Clergy from several Lexington churches said Monday they look forward to marrying gay and lesbian couples, but others plan to follow stricter biblical guidelines and reject any requests to perform same-sex marriages.
David Eversole, an administrator with Tates Creek Christian Church, said most in the congregation were worried by the U.S. Supreme Court's ruling Friday to legalize same-sex marriage and will support the church's decision to not perform them. The church's bylaws define marriage as a union between a man and a woman, Eversole said.
"Basically everyone in my Sunday school class ... is very concerned about the direction of our country," Eversole said. "I don't expect we have many people in our congregation who disagree with our bylaws."
Clays Mill Baptist pastor Jeff Fugate said he only marries people who are part of his congregation and who are "biblically qualified for marriage."
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Fugate said he has not heard from any same-sex couples in his congregation who wish to be married, and does not expect any blowback from his church for its policy against same-sex marriage.
The Catholic Diocese of Lexington also will not perform same-sex marriages.
"Our definition of marriage has never been determined by any civil authority," said Bishop John Stowe. "It comes from scripture and tradition, and the Supreme Court ruling doesn't change that."
On the other side of the spectrum is the Unitarian Universalist Church of Lexington, which takes its teachings from a number of world religions.
Gretchen Woods, the Universalist church's interim minister, married her same-sex partner in California in 2008, but she and her partner had their first "service of union" in a Universalist church in 1991.
Woods said she and her congregation are excited to perform same-sex marriages, and already have requests for ceremonies.
"It means the world to us," Woods said. "This is about home, this is about family, maybe in a different way than some people think about family, but lesbian, bisexual (and) transgender people do feel like they're in a family and they want that to be acknowledged in their home state."
Many other Lexington churches will also marry same-sex couples, but usually each couple must be approved by a governing body or priest.
For example, each couple who wishes to marry at the Maxwell Street Presbyterian Church must be approved by the Board of Elders. The National Presbyterian Church allowed each parish to decide whether or not it will marry same-sex couples.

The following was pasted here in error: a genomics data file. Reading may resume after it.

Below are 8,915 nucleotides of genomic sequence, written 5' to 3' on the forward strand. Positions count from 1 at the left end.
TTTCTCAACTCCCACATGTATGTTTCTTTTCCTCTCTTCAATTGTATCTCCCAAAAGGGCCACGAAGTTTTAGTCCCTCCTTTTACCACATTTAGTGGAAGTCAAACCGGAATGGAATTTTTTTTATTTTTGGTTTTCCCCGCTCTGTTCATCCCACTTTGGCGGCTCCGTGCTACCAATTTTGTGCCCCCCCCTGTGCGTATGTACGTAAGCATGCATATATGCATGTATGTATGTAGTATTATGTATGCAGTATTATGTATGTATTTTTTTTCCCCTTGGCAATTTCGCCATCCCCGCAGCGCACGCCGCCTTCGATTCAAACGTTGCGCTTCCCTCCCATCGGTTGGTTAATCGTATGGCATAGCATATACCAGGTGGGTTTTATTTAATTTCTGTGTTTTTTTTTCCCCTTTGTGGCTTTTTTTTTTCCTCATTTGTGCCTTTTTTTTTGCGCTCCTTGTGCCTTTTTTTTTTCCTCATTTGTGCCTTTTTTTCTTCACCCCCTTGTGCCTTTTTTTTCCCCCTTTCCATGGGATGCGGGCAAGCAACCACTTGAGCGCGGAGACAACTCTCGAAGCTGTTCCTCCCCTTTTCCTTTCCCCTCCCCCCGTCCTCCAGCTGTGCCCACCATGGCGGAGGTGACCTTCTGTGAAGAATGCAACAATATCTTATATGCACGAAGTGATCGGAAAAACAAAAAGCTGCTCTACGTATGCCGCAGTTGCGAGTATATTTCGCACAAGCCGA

Woody Berry, pastor of Maxwell Street Presbyterian, said his church would be glad to marry same-sex couples who want to be married under the union of God.
"We have always been willing to bless same-sex unions," Berry said.
Central Christian Church, which is a part of the Disciples of Christ denomination, will likely perform same-sex marriages, but must wait for their administrative board to approve it. The board will meet July 29.
Central Christian's welcome statement is encompassing of all people and will likely not fall short when it comes to marriage, said senior minister David Shirey.
"My sense is that the offering of same-sex marriages will be an outgrowth of that welcome," Shirey said.
The Episcopal Diocese of Lexington will allow each priest to decide whether or not to marry same-sex couples, but is supportive of the Supreme Court's ruling.
"I rejoice the Supreme Court ruling on marriage equality," said Episcopal Bishop Douglas Hahn. "I believe it affirms the equality and dignity before God of all lifelong committed relationships."
Lexington Episcopal Diocese communications director Kay Collier McLaughlin said the church has been discussing same-sex marriage for years.
"Most of our churches have gay and lesbian members, so the hope is that this will feel increasingly natural," McLaughlin said. "Each church ... has been engaged in conversation about where they are."
Rabbi David Wirtschafter of the Temple Adath Israel could not be reached for comment Monday, but Wirtschafter signed an op-ed in Monday's paper praising the Supreme Court's ruling.